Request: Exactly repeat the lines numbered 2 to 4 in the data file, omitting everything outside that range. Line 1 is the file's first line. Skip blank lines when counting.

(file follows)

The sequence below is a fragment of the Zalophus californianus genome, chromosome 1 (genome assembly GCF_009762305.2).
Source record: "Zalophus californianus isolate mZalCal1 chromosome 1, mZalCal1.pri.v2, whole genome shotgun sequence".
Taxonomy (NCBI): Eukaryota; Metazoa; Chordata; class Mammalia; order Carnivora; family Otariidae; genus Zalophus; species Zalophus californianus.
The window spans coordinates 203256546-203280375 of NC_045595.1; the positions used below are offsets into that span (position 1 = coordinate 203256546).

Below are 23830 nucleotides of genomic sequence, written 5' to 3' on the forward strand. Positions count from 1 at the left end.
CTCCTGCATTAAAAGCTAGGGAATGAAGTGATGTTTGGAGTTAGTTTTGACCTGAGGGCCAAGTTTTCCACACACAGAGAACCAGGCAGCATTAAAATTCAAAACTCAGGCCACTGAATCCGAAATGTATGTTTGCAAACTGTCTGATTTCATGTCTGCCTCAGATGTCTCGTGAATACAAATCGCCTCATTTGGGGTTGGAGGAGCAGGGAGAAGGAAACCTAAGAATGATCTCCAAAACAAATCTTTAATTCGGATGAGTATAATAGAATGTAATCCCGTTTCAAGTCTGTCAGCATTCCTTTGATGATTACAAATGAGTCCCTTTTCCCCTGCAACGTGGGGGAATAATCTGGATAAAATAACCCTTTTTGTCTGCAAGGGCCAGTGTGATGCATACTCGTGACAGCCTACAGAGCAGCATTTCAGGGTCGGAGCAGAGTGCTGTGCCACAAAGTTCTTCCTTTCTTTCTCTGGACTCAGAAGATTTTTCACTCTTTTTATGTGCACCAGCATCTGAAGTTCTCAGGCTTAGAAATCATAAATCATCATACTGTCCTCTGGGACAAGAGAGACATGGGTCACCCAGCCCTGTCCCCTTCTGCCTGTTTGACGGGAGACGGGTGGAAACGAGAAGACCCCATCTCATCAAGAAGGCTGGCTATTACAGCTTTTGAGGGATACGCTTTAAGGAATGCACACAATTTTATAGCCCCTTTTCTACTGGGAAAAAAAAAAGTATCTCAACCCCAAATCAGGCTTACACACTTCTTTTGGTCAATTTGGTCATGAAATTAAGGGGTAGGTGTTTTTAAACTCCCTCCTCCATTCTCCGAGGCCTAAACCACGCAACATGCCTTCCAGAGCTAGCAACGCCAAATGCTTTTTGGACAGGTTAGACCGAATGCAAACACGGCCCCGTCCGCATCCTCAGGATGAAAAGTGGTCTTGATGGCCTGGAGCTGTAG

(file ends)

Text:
Source record: "Zalophus californianus isolate mZalCal1 chromosome 1, mZalCal1.pri.v2, whole genome shotgun sequence".
Taxonomy (NCBI): Eukaryota; Metazoa; Chordata; class Mammalia; order Carnivora; family Otariidae; genus Zalophus; species Zalophus californianus.
The window spans coordinates 203256546-203280375 of NC_045595.1; the positions used below are offsets into that span (position 1 = coordinate 203256546).